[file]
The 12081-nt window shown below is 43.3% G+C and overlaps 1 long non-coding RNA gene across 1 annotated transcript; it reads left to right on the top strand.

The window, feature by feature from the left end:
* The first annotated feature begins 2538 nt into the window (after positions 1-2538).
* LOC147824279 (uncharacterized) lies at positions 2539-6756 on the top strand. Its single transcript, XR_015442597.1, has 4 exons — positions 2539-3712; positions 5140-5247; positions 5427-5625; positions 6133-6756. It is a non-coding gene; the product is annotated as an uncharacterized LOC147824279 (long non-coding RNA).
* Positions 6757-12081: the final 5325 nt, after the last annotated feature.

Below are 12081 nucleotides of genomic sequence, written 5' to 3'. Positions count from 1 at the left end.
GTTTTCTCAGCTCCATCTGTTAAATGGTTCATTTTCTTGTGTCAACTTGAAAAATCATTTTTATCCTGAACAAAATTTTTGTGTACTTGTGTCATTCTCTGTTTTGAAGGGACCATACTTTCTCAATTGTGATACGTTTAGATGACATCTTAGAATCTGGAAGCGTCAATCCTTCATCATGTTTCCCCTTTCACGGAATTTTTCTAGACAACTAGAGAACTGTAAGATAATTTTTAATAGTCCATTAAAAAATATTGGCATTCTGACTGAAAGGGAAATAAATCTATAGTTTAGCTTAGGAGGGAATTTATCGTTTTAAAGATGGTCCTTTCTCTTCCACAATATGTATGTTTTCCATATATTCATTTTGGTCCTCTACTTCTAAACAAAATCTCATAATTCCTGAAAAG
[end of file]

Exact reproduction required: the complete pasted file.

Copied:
The 12081-nt window shown below is 43.3% G+C and overlaps 1 long non-coding RNA gene across 1 annotated transcript; it reads left to right on the top strand.

The window, feature by feature from the left end:
* The first annotated feature begins 2538 nt into the window (after positions 1-2538).
* LOC147824279 (uncharacterized) lies at positions 2539-6756 on the top strand. Its single transcript, XR_015442597.1, has 4 exons — positions 2539-3712; positions 5140-5247; positions 5427-5625; positions 6133-6756. It is a non-coding gene; the product is annotated as an uncharacterized LOC147824279 (long non-coding RNA).
* Positions 6757-12081: the final 5325 nt, after the last annotated feature.

Below are 12081 nucleotides of genomic sequence, written 5' to 3'. Positions count from 1 at the left end.
GTTTTCTCAGCTCCATCTGTTAAATGGTTCATTTTCTTGTGTCAACTTGAAAAATCATTTTTATCCTGAACAAAATTTTTGTGTACTTGTGTCATTCTCTGTTTTGAAGGGACCATACTTTCTCAATTGTGATACGTTTAGATGACATCTTAGAATCTGGAAGCGTCAATCCTTCATCATGTTTCCCCTTTCACGGAATTTTTCTAGACAACTAGAGAACTGTAAGATAATTTTTAATAGTCCATTAAAAAATATTGGCATTCTGACTGAAAGGGAAATAAATCTATAGTTTAGCTTAGGAGGGAATTTATCGTTTTAAAGATGGTCCTTTCTCTTCCACAATATGTATGTTTTCCATATATTCATTTTGGTCCTCTACTTCTAAACAAAATCTCATAATTCCTGAAAAG